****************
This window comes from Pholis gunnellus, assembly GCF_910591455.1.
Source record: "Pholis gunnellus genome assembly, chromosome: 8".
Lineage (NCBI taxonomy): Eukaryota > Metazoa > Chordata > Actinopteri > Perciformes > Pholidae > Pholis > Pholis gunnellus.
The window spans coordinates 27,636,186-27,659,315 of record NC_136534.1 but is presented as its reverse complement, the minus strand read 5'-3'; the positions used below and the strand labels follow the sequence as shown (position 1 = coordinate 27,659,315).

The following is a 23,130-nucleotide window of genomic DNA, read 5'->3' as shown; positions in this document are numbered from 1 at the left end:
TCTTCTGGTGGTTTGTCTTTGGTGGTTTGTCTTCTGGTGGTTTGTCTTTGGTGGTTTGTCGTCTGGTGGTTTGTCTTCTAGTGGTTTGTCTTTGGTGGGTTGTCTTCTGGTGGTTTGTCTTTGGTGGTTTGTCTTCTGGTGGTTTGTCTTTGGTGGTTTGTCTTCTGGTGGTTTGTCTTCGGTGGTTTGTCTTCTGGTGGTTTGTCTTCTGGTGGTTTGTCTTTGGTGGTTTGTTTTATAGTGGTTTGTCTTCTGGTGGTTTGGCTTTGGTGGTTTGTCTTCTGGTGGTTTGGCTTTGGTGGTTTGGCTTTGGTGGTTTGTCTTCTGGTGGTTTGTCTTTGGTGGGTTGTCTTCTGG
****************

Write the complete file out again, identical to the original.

This window comes from Pholis gunnellus, assembly GCF_910591455.1.
Source record: "Pholis gunnellus genome assembly, chromosome: 8".
Lineage (NCBI taxonomy): Eukaryota > Metazoa > Chordata > Actinopteri > Perciformes > Pholidae > Pholis > Pholis gunnellus.
The window spans coordinates 27,636,186-27,659,315 of record NC_136534.1 but is presented as its reverse complement, the minus strand read 5'-3'; the positions used below and the strand labels follow the sequence as shown (position 1 = coordinate 27,659,315).

The following is a 23,130-nucleotide window of genomic DNA, read 5'->3' as shown; positions in this document are numbered from 1 at the left end:
TCTTCTGGTGGTTTGTCTTTGGTGGTTTGTCTTCTGGTGGTTTGTCTTTGGTGGTTTGTCGTCTGGTGGTTTGTCTTCTAGTGGTTTGTCTTTGGTGGGTTGTCTTCTGGTGGTTTGTCTTTGGTGGTTTGTCTTCTGGTGGTTTGTCTTTGGTGGTTTGTCTTCTGGTGGTTTGTCTTCGGTGGTTTGTCTTCTGGTGGTTTGTCTTCTGGTGGTTTGTCTTTGGTGGTTTGTTTTATAGTGGTTTGTCTTCTGGTGGTTTGGCTTTGGTGGTTTGTCTTCTGGTGGTTTGGCTTTGGTGGTTTGGCTTTGGTGGTTTGTCTTCTGGTGGTTTGTCTTTGGTGGGTTGTCTTCTGG